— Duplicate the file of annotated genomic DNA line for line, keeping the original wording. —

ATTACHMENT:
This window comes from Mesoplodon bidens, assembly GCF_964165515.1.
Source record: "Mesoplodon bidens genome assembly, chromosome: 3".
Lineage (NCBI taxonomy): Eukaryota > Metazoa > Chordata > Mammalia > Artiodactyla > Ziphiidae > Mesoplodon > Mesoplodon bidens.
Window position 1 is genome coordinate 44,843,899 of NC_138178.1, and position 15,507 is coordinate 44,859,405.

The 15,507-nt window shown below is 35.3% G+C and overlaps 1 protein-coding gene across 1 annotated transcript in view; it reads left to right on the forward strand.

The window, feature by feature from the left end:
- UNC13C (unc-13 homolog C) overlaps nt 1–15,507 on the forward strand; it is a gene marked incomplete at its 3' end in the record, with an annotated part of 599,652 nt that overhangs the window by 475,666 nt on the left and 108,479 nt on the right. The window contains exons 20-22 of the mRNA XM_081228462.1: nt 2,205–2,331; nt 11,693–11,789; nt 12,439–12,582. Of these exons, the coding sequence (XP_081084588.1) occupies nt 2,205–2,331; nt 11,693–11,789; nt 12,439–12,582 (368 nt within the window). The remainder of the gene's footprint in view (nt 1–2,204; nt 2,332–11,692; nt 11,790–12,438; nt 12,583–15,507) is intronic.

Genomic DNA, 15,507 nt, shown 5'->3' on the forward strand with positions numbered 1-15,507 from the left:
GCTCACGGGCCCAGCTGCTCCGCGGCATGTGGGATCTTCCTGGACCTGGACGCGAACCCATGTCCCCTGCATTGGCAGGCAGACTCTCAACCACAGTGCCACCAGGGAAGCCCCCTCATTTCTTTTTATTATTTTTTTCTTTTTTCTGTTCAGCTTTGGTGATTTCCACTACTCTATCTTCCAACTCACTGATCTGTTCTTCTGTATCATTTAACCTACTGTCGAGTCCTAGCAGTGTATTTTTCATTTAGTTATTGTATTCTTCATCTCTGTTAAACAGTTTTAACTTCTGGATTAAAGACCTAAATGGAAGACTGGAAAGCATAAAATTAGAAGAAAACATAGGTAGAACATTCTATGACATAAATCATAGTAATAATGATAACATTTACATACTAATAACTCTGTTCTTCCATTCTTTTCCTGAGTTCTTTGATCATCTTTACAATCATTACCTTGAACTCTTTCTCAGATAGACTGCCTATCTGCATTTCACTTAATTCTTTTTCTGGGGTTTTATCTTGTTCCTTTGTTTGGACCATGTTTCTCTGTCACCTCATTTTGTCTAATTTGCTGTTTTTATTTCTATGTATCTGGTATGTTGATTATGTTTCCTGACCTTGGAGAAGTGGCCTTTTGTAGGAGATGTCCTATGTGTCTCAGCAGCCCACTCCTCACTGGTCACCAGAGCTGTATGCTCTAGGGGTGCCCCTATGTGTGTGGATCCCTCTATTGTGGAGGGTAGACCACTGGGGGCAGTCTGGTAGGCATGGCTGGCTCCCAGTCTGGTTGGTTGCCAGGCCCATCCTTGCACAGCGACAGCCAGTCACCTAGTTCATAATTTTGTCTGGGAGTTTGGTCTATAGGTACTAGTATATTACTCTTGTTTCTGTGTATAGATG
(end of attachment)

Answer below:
This window comes from Mesoplodon bidens, assembly GCF_964165515.1.
Source record: "Mesoplodon bidens genome assembly, chromosome: 3".
Lineage (NCBI taxonomy): Eukaryota > Metazoa > Chordata > Mammalia > Artiodactyla > Ziphiidae > Mesoplodon > Mesoplodon bidens.
Window position 1 is genome coordinate 44,843,899 of NC_138178.1, and position 15,507 is coordinate 44,859,405.

The 15,507-nt window shown below is 35.3% G+C and overlaps 1 protein-coding gene across 1 annotated transcript in view; it reads left to right on the forward strand.

The window, feature by feature from the left end:
- UNC13C (unc-13 homolog C) overlaps nt 1–15,507 on the forward strand; it is a gene marked incomplete at its 3' end in the record, with an annotated part of 599,652 nt that overhangs the window by 475,666 nt on the left and 108,479 nt on the right. The window contains exons 20-22 of the mRNA XM_081228462.1: nt 2,205–2,331; nt 11,693–11,789; nt 12,439–12,582. Of these exons, the coding sequence (XP_081084588.1) occupies nt 2,205–2,331; nt 11,693–11,789; nt 12,439–12,582 (368 nt within the window). The remainder of the gene's footprint in view (nt 1–2,204; nt 2,332–11,692; nt 11,790–12,438; nt 12,583–15,507) is intronic.

Genomic DNA, 15,507 nt, shown 5'->3' on the forward strand with positions numbered 1-15,507 from the left:
GCTCACGGGCCCAGCTGCTCCGCGGCATGTGGGATCTTCCTGGACCTGGACGCGAACCCATGTCCCCTGCATTGGCAGGCAGACTCTCAACCACAGTGCCACCAGGGAAGCCCCCTCATTTCTTTTTATTATTTTTTTCTTTTTTCTGTTCAGCTTTGGTGATTTCCACTACTCTATCTTCCAACTCACTGATCTGTTCTTCTGTATCATTTAACCTACTGTCGAGTCCTAGCAGTGTATTTTTCATTTAGTTATTGTATTCTTCATCTCTGTTAAACAGTTTTAACTTCTGGATTAAAGACCTAAATGGAAGACTGGAAAGCATAAAATTAGAAGAAAACATAGGTAGAACATTCTATGACATAAATCATAGTAATAATGATAACATTTACATACTAATAACTCTGTTCTTCCATTCTTTTCCTGAGTTCTTTGATCATCTTTACAATCATTACCTTGAACTCTTTCTCAGATAGACTGCCTATCTGCATTTCACTTAATTCTTTTTCTGGGGTTTTATCTTGTTCCTTTGTTTGGACCATGTTTCTCTGTCACCTCATTTTGTCTAATTTGCTGTTTTTATTTCTATGTATCTGGTATGTTGATTATGTTTCCTGACCTTGGAGAAGTGGCCTTTTGTAGGAGATGTCCTATGTGTCTCAGCAGCCCACTCCTCACTGGTCACCAGAGCTGTATGCTCTAGGGGTGCCCCTATGTGTGTGGATCCCTCTATTGTGGAGGGTAGACCACTGGGGGCAGTCTGGTAGGCATGGCTGGCTCCCAGTCTGGTTGGTTGCCAGGCCCATCCTTGCACAGCGACAGCCAGTCACCTAGTTCATAATTTTGTCTGGGAGTTTGGTCTATAGGTACTAGTATATTACTCTTGTTTCTGTGTATAGATG